In New Orleans, charter schools are the reality of public education. Most students attend one of 57 charter schools, established by the state-run, Recovery School District created after Hurricane Katrina.
"They created essentially an all-choice system because it was very hard to plan where people should send their kids in the traditional draw areas when 80 percent of the schools were flooded," John Ayers, with Tulane University's Cowen Institute, said.
The charter schools receive public money, but are run by independent organizations. This gives them more freedom to innovate and allows them to operate free from the policy and bureaucracy of traditional public schools.
Supporters call the experiment a success, pointing to test scores and school ratings as proof.
"We've really put something in place that gives everyone a fair shot and shows that everyone is going to be served," Patrick Dobard, with the Recovery School District, said.
If a school fails to meet the standards set by its charter, it's shut down. Dobard said, prior to Katrina, schools stayed open even if they'd been failing students for decades.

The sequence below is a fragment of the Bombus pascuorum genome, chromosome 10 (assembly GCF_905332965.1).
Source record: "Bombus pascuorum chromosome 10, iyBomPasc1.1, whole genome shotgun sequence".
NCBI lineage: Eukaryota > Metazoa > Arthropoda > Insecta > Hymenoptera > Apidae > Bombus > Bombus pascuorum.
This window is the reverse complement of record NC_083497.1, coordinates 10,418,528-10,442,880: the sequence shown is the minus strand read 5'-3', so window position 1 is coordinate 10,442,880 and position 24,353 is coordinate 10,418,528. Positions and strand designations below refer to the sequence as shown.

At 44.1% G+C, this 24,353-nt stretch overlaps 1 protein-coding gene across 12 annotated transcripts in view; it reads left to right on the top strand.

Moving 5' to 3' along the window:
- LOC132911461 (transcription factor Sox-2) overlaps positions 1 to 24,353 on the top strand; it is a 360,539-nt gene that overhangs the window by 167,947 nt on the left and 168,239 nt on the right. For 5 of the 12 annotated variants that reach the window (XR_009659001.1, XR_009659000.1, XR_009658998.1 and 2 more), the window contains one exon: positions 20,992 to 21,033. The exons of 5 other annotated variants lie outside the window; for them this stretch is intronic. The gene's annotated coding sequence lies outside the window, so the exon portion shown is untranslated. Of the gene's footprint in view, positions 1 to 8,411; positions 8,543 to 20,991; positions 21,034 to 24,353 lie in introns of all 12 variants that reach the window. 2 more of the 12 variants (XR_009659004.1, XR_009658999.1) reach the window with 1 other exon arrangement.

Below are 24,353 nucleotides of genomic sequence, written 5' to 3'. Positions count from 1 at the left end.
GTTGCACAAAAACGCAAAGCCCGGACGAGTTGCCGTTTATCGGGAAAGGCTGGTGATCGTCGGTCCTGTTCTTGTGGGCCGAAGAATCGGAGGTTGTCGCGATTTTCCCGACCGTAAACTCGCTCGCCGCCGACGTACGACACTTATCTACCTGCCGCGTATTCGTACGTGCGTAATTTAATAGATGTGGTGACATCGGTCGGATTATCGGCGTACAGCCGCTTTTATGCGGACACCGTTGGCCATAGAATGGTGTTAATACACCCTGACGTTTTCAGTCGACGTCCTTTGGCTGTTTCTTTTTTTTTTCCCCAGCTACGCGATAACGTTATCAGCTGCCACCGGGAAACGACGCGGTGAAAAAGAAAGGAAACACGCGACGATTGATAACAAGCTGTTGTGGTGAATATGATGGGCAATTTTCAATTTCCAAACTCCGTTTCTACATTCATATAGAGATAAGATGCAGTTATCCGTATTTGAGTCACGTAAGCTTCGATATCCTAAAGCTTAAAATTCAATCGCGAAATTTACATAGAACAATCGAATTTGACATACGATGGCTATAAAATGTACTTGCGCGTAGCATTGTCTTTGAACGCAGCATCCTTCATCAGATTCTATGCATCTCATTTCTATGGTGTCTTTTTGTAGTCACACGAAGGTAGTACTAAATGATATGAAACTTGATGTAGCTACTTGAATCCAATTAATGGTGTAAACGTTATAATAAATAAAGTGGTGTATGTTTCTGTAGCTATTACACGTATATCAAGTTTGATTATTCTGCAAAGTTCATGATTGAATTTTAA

But there are critics of the system. Some parents say the charters have shut down neighborhood schools, causing students in lower income areas to ride a bus across town to attend the better schools.
"Everybody is scrambling to try and find the time and the ride. And if it's in your neighborhood, you're very lucky if you get into it," parent Dawn Howard said.
Still, no one can deny that progress is being made. According to ratings released in October, only nine schools in New Orleans were failing, down from 78 before Katrina.
"No city in the nation has done anything as assertive as this. The fact that we've had seven years of gains on test scores is very encouraging," said Ayers.